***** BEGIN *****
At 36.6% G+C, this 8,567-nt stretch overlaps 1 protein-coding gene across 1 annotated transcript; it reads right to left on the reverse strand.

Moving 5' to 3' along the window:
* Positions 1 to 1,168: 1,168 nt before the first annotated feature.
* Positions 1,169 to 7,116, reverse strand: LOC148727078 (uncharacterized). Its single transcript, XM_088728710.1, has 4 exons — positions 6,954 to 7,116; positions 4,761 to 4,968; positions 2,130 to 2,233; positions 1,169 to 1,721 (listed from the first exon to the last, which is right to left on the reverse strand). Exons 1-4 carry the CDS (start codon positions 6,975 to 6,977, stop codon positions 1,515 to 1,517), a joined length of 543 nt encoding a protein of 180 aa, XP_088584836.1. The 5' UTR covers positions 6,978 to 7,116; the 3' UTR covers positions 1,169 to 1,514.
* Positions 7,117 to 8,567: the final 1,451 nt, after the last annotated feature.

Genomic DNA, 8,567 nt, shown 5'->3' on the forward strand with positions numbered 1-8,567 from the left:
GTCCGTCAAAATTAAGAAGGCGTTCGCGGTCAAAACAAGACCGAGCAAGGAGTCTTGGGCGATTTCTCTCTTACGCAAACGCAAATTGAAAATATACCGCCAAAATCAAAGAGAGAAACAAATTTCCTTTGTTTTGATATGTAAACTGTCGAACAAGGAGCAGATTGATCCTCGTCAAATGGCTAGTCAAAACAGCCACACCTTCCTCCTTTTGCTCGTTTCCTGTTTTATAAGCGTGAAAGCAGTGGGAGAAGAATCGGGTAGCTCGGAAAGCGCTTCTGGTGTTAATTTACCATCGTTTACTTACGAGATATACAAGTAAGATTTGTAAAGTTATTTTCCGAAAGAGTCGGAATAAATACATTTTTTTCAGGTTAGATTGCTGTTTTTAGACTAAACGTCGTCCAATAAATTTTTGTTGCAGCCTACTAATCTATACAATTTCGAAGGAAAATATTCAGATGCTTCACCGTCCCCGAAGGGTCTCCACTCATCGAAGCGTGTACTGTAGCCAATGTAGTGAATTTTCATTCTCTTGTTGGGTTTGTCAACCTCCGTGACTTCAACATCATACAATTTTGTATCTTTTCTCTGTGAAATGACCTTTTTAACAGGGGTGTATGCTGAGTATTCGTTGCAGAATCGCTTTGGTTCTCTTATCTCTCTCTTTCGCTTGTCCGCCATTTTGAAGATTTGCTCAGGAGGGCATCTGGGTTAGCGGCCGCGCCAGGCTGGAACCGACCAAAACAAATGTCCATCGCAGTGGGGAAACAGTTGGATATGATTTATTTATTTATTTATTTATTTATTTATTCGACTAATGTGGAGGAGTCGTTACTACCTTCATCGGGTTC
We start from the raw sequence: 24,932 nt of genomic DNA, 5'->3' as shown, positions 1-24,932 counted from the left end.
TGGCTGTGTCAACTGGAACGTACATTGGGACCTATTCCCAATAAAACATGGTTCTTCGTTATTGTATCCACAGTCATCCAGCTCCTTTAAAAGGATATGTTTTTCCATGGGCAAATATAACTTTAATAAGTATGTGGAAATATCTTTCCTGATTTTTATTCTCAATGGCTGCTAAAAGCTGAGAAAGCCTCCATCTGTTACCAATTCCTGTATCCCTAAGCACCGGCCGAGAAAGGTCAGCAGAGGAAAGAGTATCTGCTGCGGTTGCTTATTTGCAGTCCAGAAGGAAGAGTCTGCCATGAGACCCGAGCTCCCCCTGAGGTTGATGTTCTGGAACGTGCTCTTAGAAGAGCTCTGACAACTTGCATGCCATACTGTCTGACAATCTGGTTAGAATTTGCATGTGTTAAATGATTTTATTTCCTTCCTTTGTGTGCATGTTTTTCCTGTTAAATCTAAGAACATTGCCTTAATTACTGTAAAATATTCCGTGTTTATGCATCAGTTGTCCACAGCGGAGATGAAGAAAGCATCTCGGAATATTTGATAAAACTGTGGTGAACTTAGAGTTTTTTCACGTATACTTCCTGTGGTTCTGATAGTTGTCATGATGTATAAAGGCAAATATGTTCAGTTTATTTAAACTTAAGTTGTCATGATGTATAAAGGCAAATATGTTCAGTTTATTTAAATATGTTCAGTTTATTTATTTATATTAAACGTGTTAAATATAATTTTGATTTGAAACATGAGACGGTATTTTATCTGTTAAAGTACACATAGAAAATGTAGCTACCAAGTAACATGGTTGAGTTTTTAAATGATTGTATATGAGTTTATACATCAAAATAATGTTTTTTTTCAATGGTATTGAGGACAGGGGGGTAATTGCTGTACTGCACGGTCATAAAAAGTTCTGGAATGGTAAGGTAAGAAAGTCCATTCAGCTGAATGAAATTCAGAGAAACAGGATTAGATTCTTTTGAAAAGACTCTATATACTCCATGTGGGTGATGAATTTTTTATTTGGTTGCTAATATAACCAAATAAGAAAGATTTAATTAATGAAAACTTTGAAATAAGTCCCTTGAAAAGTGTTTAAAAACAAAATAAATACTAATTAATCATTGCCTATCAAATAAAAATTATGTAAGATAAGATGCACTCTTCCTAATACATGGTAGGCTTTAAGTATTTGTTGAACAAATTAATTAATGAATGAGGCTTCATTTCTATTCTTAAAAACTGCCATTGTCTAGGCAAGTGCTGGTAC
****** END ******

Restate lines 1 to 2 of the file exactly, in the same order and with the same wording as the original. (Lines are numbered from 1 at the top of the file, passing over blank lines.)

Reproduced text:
At 36.6% G+C, this 8,567-nt stretch overlaps 1 protein-coding gene across 1 annotated transcript; it reads right to left on the reverse strand.

Moving 5' to 3' along the window: